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Mol Cells. 2005 Oct 31;20(2):167-72.

Regulation of macrophage ceruloplasmin gene expression: one paradigm of 3'-UTR-mediated translational control.

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Department of Biology, Geology, and Environmental Sciences, Cleveland State University, Cleveland, OH, USA.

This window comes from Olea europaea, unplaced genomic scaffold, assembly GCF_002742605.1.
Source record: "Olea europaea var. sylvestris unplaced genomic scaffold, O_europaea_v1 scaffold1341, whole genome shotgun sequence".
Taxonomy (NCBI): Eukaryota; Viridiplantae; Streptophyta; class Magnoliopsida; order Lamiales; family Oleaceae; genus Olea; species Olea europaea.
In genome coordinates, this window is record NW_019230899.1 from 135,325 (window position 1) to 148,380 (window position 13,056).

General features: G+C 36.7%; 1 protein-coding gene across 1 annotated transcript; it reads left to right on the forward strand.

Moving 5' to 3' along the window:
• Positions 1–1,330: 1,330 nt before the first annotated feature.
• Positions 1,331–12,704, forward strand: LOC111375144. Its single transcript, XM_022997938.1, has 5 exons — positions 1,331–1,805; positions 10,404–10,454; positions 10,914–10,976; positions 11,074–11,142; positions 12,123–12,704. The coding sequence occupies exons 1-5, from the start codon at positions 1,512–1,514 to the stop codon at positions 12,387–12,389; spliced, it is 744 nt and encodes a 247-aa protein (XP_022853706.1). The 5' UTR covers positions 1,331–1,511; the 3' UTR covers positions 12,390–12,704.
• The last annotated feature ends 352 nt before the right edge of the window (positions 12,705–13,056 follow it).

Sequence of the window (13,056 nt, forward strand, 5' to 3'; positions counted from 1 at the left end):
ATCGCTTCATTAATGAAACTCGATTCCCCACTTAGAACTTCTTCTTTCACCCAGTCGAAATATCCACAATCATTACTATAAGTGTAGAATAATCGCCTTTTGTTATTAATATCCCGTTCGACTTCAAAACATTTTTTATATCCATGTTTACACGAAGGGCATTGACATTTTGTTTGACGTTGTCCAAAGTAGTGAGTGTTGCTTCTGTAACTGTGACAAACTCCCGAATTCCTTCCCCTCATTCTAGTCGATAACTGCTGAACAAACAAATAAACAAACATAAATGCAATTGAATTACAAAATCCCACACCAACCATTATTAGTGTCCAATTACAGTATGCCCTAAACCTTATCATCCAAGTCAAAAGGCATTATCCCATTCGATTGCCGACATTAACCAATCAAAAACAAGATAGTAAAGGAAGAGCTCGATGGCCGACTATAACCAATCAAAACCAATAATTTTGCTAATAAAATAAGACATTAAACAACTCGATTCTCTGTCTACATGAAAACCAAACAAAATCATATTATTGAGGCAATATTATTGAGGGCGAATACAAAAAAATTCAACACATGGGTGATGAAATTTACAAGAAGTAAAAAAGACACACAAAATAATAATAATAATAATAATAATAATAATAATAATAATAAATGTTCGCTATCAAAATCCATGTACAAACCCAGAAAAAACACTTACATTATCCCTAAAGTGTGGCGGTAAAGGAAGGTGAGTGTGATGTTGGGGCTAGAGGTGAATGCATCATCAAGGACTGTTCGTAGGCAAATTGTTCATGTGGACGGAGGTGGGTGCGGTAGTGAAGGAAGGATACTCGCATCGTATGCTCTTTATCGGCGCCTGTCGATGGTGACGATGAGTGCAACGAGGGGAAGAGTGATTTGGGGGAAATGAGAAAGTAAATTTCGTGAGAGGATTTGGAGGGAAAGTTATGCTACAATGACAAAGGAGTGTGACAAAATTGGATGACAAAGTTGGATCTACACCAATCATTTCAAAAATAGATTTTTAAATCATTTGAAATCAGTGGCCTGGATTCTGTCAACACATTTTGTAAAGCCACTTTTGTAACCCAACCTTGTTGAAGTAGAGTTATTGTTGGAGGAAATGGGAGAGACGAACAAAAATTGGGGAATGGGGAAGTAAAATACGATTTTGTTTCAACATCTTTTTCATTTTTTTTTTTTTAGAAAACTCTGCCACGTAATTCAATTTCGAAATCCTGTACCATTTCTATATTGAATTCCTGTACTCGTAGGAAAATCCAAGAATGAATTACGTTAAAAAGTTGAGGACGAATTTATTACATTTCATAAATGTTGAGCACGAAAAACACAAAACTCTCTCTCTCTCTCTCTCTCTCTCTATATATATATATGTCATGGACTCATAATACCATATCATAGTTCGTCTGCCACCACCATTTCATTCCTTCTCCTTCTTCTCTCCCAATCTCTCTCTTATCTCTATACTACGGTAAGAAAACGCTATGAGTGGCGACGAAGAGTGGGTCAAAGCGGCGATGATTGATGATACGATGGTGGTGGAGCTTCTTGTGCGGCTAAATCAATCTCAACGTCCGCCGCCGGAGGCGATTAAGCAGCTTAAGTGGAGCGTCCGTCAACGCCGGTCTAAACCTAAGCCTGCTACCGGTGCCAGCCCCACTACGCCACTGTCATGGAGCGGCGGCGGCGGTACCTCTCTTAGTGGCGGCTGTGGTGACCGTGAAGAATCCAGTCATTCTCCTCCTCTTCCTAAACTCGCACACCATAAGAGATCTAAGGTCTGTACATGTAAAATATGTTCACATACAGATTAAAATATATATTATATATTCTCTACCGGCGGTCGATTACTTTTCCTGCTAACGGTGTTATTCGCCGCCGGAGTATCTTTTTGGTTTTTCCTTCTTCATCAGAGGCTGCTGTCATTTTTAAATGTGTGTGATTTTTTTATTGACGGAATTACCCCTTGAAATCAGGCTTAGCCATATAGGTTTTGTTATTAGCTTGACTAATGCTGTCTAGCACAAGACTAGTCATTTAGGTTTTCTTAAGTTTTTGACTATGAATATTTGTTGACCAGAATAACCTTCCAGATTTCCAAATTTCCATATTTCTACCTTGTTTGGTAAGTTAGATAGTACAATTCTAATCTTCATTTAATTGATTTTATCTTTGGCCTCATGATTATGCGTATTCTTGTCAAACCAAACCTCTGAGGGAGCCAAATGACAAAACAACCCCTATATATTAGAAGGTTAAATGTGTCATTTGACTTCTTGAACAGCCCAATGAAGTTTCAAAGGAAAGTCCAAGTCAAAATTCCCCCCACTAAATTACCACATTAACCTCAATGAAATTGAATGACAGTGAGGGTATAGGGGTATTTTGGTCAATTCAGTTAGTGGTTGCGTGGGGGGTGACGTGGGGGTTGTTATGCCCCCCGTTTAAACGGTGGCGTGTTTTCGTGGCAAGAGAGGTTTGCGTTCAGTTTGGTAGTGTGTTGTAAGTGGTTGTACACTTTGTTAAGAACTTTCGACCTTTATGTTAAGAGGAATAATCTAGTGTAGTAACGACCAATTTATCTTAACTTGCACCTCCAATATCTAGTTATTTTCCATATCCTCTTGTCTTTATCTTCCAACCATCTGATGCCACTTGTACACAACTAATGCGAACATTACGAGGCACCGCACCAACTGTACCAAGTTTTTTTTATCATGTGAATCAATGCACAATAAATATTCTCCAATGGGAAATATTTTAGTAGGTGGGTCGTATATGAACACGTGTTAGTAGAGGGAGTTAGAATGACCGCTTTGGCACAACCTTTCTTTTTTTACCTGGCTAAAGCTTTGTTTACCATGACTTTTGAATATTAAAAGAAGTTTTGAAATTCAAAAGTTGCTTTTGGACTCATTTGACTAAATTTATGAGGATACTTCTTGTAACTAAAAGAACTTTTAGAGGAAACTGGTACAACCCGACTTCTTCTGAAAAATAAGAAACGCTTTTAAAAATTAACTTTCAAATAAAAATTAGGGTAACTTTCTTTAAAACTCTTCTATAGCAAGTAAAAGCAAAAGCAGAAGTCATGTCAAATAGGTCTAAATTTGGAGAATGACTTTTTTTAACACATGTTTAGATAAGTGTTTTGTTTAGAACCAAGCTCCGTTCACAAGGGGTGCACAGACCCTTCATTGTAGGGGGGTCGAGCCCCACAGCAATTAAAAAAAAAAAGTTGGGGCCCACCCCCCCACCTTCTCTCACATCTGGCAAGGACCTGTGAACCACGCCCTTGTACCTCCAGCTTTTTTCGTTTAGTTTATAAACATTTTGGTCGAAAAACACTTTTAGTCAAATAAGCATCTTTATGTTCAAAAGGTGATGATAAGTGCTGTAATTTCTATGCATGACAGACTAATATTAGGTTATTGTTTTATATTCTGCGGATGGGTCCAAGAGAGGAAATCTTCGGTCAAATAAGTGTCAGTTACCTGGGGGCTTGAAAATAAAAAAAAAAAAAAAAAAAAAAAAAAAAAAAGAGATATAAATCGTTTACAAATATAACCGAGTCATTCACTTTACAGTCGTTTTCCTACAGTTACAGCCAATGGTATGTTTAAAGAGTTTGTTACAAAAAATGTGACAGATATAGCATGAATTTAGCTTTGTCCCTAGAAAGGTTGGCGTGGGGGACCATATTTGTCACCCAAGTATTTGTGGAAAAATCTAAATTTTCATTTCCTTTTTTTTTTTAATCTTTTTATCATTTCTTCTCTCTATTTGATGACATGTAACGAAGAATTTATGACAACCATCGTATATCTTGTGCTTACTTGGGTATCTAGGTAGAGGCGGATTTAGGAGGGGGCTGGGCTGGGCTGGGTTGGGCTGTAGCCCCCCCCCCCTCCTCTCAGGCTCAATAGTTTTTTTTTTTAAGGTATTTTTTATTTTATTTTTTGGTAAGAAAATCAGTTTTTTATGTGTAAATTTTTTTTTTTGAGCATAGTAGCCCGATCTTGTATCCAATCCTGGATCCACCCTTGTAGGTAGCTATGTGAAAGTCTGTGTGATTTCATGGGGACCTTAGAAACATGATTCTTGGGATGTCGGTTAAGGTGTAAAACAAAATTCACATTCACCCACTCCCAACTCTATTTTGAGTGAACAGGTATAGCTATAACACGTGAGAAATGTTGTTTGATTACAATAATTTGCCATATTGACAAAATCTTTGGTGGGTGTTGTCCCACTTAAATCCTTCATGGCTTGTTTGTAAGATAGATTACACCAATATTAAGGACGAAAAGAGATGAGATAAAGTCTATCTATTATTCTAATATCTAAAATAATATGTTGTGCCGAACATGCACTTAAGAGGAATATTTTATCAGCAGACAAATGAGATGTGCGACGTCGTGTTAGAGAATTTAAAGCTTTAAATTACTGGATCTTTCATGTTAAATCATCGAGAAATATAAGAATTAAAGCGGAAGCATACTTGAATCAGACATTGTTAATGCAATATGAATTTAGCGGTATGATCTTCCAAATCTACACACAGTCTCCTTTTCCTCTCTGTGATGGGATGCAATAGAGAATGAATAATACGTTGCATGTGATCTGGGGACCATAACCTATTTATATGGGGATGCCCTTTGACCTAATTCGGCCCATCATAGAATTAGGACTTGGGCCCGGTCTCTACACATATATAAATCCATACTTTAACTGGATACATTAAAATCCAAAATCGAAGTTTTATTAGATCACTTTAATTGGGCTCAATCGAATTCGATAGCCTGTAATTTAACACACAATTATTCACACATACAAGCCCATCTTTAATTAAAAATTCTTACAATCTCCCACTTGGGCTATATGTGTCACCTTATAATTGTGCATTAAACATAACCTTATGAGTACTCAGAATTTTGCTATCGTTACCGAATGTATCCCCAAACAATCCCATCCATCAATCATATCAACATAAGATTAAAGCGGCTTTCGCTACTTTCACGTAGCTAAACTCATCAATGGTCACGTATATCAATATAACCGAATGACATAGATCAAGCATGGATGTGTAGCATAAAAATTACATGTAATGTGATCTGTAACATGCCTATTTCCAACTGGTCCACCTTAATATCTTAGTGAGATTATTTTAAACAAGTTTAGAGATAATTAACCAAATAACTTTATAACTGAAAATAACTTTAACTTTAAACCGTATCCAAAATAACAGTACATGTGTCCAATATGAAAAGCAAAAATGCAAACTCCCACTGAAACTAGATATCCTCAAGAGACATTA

Ceruloplasmin (Cp) is a copper protein with important functions in iron homeostasis and in inflammation. Cp mRNA expression is induced by interferon (IFN)-g in U937 monocytic cells, but synthesis of Cp protein is halted after about 12 h by transcript-specific translational silencing. The silencing mechanism requires binding of a 4-component cytosolic inhibitor complex, IFN-gamma-activated inhibitor of translation (GAIT), to a defined structural element (GAIT element) in the Cp 3'-UTR. Translational silencing of Cp mRNA requires the essential proteins of mRNA circularization, suggesting that the translational inhibition requires end-to-end mRNA closure. These studies describe a new mechanism of translational control, and may shed light on the role that macrophage-derived Cp plays at the intersection of iron homeostasis and inflammation.

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